The wind farm which is taking shape above Greenock is due to be complete by the end of this year, developers have said.
Work on the eight 110-metre turbines started last year, after a Scottish Government Reporter backed an appeal against Inverclyde Council’s refusal of the planning application.
A community benefit fund will pay £72,000 a year once the wind farm is operational, but this will not be open to local causes in the Rosneath Peninsula and Helensburgh area.
The wind farm aims to produce 24 MW of energy which is enough to power around 44% of Inverclyde households.
Inverclyde Council rejected the plan in 2014 – Argyll and Bute Council had, saying the turbines would be ‘incongruous and unduly prominent’.
Scottish Natural Heritage, Glasgow Airport and NATS were also among the 700 objectors.
But Scottish Government Reporter David Buylla dismissed these arguments and allowed the appeal, although saying that the view from Kilcreggan would be affected more than sites such as Ardoch, Cardross and Helensburgh.
He commented: “I note that some of the landscape to the north of the firth is of the highest value, being within a national park.
“However, when seen from the north, whether from the national park or from shoreline towns, the separation distance from the these landscape character areas is such that the development would appear to be a relatively distant element of another landscape and would not appear as an intrusion into the landscape at those locations.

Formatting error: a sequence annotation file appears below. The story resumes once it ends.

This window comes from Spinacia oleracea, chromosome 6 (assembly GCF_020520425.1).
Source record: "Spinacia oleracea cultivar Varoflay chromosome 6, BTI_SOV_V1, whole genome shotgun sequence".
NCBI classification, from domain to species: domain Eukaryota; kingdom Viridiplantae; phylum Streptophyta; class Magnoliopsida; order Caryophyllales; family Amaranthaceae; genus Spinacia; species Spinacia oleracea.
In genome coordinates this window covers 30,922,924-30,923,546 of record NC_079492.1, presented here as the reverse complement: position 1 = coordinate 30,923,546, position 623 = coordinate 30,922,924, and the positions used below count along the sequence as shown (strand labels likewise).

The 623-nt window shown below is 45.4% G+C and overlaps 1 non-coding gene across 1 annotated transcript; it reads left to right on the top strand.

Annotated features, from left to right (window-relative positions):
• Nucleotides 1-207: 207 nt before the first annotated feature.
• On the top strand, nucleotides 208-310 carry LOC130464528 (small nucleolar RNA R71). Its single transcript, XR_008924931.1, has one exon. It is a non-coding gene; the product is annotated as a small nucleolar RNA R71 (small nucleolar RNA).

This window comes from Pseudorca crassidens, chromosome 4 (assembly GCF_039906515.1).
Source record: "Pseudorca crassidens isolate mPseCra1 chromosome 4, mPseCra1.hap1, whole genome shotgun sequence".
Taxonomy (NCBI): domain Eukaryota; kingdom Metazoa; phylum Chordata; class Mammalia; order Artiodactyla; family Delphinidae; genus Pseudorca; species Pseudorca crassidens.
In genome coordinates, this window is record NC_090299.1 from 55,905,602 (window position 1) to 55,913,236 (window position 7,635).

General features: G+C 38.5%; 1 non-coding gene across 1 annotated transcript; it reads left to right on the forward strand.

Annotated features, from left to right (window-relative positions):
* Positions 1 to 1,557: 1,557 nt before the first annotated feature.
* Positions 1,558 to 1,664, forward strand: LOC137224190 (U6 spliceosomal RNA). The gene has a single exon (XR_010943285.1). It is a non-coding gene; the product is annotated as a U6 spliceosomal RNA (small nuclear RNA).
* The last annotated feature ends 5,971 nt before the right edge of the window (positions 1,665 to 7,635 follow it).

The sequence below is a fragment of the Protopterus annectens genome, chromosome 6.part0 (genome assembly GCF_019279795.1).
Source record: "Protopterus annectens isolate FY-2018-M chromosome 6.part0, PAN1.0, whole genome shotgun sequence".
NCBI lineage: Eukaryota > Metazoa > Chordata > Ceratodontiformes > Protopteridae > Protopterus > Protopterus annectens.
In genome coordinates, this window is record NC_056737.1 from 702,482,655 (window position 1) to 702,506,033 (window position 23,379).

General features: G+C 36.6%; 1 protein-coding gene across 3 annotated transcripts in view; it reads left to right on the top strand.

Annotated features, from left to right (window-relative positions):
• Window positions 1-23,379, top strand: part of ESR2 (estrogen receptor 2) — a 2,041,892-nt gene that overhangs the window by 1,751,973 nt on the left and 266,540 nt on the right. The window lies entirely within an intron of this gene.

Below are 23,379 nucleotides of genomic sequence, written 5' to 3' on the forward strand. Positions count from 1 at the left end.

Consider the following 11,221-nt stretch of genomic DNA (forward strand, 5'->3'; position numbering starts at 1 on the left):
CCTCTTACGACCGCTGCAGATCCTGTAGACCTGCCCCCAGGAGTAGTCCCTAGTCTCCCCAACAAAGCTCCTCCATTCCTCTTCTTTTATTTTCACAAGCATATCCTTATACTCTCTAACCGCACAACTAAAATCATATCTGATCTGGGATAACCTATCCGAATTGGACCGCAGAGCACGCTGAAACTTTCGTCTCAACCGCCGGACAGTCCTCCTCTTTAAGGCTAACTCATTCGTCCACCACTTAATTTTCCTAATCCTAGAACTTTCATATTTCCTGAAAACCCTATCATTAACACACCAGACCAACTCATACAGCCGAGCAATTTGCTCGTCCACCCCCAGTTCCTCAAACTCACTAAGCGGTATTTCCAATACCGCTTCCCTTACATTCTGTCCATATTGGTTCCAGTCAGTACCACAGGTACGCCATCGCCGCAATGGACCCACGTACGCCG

“I am satisfied therefore that it would not detract materially from the character of those landscapes.”
He said that although the turbines would be nine kilometres from Kilcreggan, they would be ‘clearly seen on the skyline’ as an ‘eye-catching focal point on the horizon above extensive shoreline urban development that is also visible’.
Overall Mr Buylla decided that the renewable energy generated by the development outweighed the arguments against it and allowed the appeal subject to 32 conditions.
The Cove Community Wind Farm project had offered a share of the revenue to communities outside the area which would be affected by the view, but that approach was not taken with the Inverclyde project.
A spokesperson for BayWa r.e. Operation Services Limited said this week: “The community benefit fund is being administered by a third party organisation, Inverclyde Community Fund, and is only available to residents of Inverclyde Council area so unfortunately Cove and Rosneath residents would not be eligible to apply.”